GRM 2010 GRM 2011

Abstract Details

 
AUTHOR NAME
 
Family Name:
Binmahfouz
 
First Name:
Saeed
 
ABSTRACT OF PAPER
 
Title of Paper:
Stock Selection and Market Timing Ability of Saudi Mutual Fund Managers: Evidence from Islamic and Conventional Equity Mutual Funds
 
Paper Proposal Text :
Stock Selection and Market Timing Ability of Saudi Mutual Fund Managers: Evidence from Islamic and Conventional Equity Mutual Funds

Saeed Binmahfouz
Ph.D. Candidate
Durham University
Email: s.s.binmahfouz@durham.ac.uk

Abstract

The skills of mutual fund managers are divided into two components, stock selection ability and market timing ability. The former is the skills to identify underpriced securities, whereas the later is the skills to forecast the overall market movements, whether it is going to rise or fall, and adjusting the portfolio’s composition accordingly. If fund managers possess superior investment skills, they will earn abnormal returns relative to an appropriate benchmark. Although there is a large body of literature that has investigated the managerial skills of mutual fund managers in developed market, such issue has not so far been examined based on the Saudi market. Thus, the primary aim of the study is to provide new empirical evidence whether or not Saudi mutual fund managers, both Islamic and conventional, have the ability to generate superior returns and outperform the market. Also, the stud compares the managerial skills ability of the Saudi Islamic mutual fund managers to their conventional counterparts. Examining the Saudi market add another important dimension to the study from Islamic finance perspective since the Saudi market is by far the world’s largest home market for the Islamic mutual funds industry.

The study finds that both types of Saudi mutual fund managers, Islamic and conventional, do not seem to have superior stock selection ability. Furthermore, with regards to the market timing ability, there is evidence that, in most cases, both types of mutual funds, Islamic and conventional, are not successful market timers. This implies that the mutual fund managers in Saudi Arabia, Islamic and conventional, in general do not seem to have the ability to either anticipate individual securities’ prices or forecast the overall stock market movements. Hence, there is no evidence of superior investment talents among Saudi mutual funds managers. Furthermore, the study also shows that, in general, there is no statistically significant difference between Islamic and conventional mutual funds managers in terms of either stock selection or market timing ability. This is with some Islamic mutual funds are superior but others appear to be inferior compared to their conventional counterparts. The study also investigates the performance persistence of the Saudi Islamic and conventional mutual funds. The results suggest that there is no evidence of performance persistence that past mutual funds winners do not appear to continue their succession in the future. This implies that there is no performance predictability pattern associated with the Saudi mutual funds.

The study concludes that contrary to the general believed, mutual funds in Saudi Arabia, in general, do not seem to provide superior return compared to unmanaged market indices benchmarks or naive buy and hold passive strategy. That is, mutual fund managers, Islamic and conventional, do not tend to have superior investment skills or useful private information. As a result, the Saudi mutual fund managers do not seem to generate sufficient abnormal returns for their investors to offset the associated costs of information and transactions, as well as the management fees charged. In addition, the Sharia screening criteria do not tend to have an adverse impact on the Islamic mutual funds since the managerial investment skills difference between both types of mutual funds is indistinguishable.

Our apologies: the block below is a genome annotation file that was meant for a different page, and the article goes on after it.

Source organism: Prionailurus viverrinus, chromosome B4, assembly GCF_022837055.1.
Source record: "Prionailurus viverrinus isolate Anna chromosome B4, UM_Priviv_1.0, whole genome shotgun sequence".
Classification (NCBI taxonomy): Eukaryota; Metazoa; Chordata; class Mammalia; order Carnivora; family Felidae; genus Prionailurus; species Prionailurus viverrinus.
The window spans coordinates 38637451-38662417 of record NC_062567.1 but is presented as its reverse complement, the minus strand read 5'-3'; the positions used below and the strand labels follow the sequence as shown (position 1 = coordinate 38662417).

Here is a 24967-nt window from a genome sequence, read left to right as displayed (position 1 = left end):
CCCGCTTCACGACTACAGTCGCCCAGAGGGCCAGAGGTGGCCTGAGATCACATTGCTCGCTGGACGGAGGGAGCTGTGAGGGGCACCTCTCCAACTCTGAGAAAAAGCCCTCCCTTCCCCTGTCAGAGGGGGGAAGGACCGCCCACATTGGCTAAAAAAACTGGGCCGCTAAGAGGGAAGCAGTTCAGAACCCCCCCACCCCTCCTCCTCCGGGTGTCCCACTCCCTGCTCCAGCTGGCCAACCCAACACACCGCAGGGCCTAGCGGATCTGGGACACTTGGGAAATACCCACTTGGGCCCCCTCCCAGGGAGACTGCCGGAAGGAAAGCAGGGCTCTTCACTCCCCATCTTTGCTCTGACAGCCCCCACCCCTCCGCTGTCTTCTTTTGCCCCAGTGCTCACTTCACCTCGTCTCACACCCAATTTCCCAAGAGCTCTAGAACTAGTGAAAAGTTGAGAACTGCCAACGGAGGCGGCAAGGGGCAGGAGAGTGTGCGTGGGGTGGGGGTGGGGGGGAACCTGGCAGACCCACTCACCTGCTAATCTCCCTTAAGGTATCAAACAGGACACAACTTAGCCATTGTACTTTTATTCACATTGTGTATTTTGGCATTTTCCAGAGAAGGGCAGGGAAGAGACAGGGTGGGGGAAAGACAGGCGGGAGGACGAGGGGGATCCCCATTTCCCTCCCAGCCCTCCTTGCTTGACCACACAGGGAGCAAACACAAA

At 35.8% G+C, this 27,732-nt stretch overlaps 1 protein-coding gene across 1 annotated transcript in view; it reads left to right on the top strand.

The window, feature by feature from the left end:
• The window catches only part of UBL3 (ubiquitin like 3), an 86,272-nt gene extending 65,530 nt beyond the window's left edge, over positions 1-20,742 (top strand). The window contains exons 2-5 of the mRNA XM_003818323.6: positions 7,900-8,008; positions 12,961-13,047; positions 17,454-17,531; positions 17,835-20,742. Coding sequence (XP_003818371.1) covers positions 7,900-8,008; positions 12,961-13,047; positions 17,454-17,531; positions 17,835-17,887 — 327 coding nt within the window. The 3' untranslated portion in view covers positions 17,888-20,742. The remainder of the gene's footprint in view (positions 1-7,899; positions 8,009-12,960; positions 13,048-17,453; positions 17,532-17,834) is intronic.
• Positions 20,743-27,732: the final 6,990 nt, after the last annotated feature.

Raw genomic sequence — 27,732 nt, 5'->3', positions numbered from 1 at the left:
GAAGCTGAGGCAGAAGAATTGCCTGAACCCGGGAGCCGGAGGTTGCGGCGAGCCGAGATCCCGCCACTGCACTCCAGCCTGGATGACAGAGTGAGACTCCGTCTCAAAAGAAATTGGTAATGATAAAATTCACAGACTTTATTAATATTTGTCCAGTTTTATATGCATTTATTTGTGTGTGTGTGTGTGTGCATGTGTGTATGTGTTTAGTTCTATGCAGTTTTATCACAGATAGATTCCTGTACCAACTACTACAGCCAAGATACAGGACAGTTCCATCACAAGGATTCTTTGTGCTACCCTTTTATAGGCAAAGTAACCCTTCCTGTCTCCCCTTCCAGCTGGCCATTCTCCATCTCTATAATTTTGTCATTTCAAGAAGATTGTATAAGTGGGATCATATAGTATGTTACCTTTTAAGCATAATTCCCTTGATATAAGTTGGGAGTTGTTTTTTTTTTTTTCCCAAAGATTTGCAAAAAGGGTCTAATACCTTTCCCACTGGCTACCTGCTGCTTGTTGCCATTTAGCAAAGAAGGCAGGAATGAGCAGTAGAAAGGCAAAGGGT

The results do not imply that the Saudi mutual fund managers are incompetent or that mutual funds do not offer a financial service. In fact, they provide asset diversification that may not be achieved by individual investing as well as providing administrative services such as book keeping and execute trading on behalf of their investors. The study particularly, helps Saudi mutual fund managers, Islamic and conventional, to identify their performance to develop future investment strategies for the funds under their management. The Saudi mutual funds are advised to reconsider the costs and the benefits of their research, management fees and trading activities. The study also assists regulators and policy makers’ decision in Saudi Arabia by providing much needed insight analysis and understanding with regards to the performance and managerial skills of the Islamic and conventional mutual fund managers in the Saudi market.

For further areas of the research development, the paper also aims to investigate the following (the results are not out yet);
* Try to answer the question that why do Saudi mutual fund managers, Islamic and conventional, do not seem to possess superior management skills to generate abnormal return than the passive buy and hold investment strategy despite the additional fees paid to professional investment managers?.

* To employ a cross sectional analysis to investigate the factors that influence the Saudi mutual funds performance, both Islamic and conventional. Examined factors are management fees, portfolio turnover, age, size, corporate governance, etc.
 
 
 

WITH THE GENEROUS SUPPORT OF